CENTER CITY (AP) - A luxury home developer is planning to demolish buildings on Philadelphia's Jewelers Row, the nation's oldest diamond district, to make way for a 16-story condominium building that some jewelry store owners say was kept under wraps.
Jewelry store owners and preservationists are stunned and mad, saying no community input was sought. Developer Toll Brothers is vowing to respect the street's history and work with the neighborhood going forward, but not all are convinced the company's word is good as gold.
"As far as I'm concerned, they ruined my life," said Maryanne Ritter, who owns Maryanne S. Ritter Jewelers, situated in one of the five buildings slated for demolition.
Ritter isn't blaming Toll Brothers, however. She pins the blame squarely on the building owners who she contends agreed to sell without giving fair warning to businesses.
Two of the building owners said they couldn't comment. A telephone number for the third owner wasn't found.
Ritter started on the block as a 20-year-old working with jeweler Louis Neff, at a time when she says "no one took a woman jeweler seriously." After his death 13 years ago, Neff named her as the successor to his business founded in 1909. Now 66, Ritter said her business can't withstand relocating.
"Some things don't need to change to stay special, especially not a vibrant business district like this," she said.
Jewelers Row is a block-long business district dating from the 1800s in prime historic Philadelphia, a stone's throw from the Liberty Bell. It started off as place where skilled metal workers made engraving plates, back when government offices were in or around nearby Independence Hall, said George E. Thomas, a Philadelphia architectural historian. Those engravers spun off into jewelry making.
Today, the red-brick paved street is a bustling jumble of over 300 jewelers, engravers, watch vendors and diamond dealers. It also had its Hollywood close-up in the 2012 film "Silver Linings Playbook."
It is the oldest diamond district in the country, but it isn't historically protected as a whole.
The Preservation Alliance for Greater Philadelphia has launched an online petition to show the city and Toll Brothers that the project is wrong for Jeweler's Row.
"Toll Brothers has a reputation as being insensitive to community concerns, doing things under cover of darkness and railroading their way through," said Paul Steinke, the alliance's executive director.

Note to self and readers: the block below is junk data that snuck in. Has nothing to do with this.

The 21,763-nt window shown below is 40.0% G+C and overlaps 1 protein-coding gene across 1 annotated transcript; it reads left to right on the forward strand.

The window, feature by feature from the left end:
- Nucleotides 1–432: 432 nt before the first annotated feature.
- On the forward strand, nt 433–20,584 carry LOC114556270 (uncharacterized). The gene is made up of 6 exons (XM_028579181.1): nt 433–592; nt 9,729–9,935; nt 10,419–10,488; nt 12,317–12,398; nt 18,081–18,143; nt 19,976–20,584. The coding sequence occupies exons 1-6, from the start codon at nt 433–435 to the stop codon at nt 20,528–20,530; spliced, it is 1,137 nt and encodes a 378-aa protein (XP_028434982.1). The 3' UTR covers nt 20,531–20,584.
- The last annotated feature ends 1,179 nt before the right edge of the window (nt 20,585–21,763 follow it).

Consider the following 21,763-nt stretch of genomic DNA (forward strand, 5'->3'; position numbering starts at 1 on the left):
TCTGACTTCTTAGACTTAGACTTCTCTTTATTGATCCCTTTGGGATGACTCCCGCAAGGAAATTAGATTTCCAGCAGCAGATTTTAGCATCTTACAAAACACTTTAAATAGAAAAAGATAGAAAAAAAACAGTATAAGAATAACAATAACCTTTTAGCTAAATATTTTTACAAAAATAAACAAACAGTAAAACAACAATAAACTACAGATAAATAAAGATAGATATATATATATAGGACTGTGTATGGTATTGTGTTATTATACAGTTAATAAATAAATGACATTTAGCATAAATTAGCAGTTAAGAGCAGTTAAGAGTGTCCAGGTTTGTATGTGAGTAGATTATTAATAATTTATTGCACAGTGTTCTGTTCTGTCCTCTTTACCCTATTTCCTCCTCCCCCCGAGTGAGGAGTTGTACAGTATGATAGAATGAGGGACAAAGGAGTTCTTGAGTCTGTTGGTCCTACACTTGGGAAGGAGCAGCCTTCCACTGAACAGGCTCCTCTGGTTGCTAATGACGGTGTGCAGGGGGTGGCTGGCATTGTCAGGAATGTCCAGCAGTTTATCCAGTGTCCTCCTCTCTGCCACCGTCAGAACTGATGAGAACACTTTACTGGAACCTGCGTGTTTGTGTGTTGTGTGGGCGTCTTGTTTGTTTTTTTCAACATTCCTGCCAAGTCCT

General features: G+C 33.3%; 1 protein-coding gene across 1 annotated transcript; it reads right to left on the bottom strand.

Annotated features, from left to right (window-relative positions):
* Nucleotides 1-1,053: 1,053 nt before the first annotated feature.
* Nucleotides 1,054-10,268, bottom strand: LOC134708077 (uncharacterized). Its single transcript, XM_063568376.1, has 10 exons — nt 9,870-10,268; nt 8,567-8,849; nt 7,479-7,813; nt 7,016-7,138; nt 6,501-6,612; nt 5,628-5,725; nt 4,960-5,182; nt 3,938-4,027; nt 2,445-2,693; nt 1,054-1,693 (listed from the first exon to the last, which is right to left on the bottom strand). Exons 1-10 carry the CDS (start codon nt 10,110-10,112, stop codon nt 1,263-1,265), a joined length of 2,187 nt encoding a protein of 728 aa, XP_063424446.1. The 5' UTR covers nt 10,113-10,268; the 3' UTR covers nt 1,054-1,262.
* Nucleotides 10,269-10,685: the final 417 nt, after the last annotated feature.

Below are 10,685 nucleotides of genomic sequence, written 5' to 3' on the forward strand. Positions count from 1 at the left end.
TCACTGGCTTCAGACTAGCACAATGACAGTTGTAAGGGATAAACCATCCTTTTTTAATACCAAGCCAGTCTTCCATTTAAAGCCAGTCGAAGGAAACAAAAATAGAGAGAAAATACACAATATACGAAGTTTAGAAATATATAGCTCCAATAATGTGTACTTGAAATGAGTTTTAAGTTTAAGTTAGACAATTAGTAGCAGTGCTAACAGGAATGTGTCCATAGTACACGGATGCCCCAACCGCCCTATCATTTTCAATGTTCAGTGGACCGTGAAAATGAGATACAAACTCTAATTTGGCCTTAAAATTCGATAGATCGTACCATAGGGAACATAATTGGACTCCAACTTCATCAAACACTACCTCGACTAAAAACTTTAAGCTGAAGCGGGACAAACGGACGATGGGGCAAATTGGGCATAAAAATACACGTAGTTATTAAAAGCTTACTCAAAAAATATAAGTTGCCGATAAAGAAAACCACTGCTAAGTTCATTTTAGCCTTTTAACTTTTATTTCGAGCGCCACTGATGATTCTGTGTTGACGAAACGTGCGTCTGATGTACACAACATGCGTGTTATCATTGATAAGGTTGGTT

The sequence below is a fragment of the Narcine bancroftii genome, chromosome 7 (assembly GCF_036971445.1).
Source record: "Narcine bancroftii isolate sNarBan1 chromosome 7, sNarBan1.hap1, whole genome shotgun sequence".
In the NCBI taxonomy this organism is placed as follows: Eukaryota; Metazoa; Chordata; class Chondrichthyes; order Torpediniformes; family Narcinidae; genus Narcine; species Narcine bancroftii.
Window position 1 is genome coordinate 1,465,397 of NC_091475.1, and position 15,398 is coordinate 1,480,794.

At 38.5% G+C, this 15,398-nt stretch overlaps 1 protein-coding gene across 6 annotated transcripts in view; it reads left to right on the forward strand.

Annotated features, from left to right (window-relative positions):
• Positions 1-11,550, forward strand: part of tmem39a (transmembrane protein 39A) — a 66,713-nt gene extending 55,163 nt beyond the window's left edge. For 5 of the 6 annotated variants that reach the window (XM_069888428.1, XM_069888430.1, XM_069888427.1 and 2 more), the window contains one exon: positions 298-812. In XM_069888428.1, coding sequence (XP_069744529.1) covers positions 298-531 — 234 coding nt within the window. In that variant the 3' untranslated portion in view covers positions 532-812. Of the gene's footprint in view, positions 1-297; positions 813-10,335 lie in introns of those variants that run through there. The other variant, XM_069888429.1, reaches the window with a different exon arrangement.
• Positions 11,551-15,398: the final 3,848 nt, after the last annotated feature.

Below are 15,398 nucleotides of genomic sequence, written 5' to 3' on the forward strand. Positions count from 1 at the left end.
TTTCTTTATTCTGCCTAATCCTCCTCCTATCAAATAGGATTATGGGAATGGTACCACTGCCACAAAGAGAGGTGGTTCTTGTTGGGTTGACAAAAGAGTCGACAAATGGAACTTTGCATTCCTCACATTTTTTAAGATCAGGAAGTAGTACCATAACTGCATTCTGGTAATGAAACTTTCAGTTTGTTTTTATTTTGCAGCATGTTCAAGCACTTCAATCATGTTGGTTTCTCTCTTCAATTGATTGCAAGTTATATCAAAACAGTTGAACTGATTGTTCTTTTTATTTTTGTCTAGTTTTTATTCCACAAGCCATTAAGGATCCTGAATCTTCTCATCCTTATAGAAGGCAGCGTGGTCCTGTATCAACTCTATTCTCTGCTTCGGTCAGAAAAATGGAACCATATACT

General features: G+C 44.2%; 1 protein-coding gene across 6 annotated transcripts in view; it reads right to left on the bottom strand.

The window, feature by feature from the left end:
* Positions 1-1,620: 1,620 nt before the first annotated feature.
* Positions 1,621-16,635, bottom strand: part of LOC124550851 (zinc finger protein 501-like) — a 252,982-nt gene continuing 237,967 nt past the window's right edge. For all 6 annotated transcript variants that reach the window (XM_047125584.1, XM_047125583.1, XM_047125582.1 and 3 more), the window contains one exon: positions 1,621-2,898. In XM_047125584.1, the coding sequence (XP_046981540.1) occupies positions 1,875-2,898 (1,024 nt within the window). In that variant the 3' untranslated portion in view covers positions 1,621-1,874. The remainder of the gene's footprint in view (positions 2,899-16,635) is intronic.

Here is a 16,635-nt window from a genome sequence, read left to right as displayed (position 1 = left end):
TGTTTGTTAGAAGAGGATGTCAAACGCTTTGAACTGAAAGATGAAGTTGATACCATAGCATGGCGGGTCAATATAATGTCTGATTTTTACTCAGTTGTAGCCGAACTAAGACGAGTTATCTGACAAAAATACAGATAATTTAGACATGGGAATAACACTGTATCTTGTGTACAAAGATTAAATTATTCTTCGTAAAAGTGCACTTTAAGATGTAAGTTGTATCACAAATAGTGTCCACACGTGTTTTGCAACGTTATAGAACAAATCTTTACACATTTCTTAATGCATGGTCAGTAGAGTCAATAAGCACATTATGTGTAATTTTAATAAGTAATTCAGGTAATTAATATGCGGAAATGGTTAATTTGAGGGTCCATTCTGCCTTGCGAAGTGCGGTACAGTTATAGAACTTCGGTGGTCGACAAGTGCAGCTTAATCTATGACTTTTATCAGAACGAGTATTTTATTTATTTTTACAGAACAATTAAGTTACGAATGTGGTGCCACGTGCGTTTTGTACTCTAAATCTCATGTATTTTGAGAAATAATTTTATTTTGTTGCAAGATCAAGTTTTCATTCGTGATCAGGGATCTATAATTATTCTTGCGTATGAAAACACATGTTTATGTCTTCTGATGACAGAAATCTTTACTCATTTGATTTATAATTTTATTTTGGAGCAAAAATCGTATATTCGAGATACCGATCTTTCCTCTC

No public hearing or notification was required with the condo project because Toll Brothers' proposal didn't seek zoning changes, said Ajeenah Amir, a spokeswoman for Mayor Jim Kenney.
Ritter said she'd heard scuttlebutt on the street, and her lease recently became month-to-month, but she never was officially informed that she would need to find a new store ASAP.
Toll Brothers spokesman Michael Duff said he couldn't comment beyond a statement already issued. Toll Brothers' City Living division said in the statement they plan to engage the community throughout the development process.
"We are committed to delivering a residential building that is respectful of the history of Jewelers Row while rejuvenating it for the future," the statement said. "We intend, through contextual architectural design, for the existing cornice line of Sansom Street to remain intact while retaining retail space along the street level for jewelry stores to preserve the iconic Jewelers Row streetscape."
It turns out the city prematurely issued the project's new construction permit earlier this month, which could delay the plan by months and give all sides a chance to offer input. The plans must be reviewed first by committee. The city issued a conditional zoning permit last week and told Toll Brothers to complete the redesign review process. Part of that process involves meeting with the community, and Toll Brothers has 150 days to submit for the review.
Hy Goldberg, who owns Safian & Rudolph Jewelers across the street from the planned development, said he's trying to find space on the row where the displaced tenants can set up shop.
"I don't know how a 16-story building makes anything look better, but if they have the legal authority, there's nothing anybody can do," said Goldberg, who is also president of the Jewelers Row Association.
He said the community needs to work with Toll Brothers "to make the best compromise to maintain the integrity of this historic area."
Retail experts don't see this type of specialty district vanishing because of changes in shopping habits.
"Brides and grooms aren't sitting on the sofa and buying rings online. They do their research there, but then go out in person and purchase them," said Midge McCauley, president and founder of Downtown Works, a retail consulting firm for urban areas.
She said keeping jewelry stores on the street level of the new building would be wise.
"You won't find these artisans in a mall. The city can offer that to the world and the malls can't," McCauley said. "Cities have to offer something different and this is the perfect example: Jewelers Row is a destination."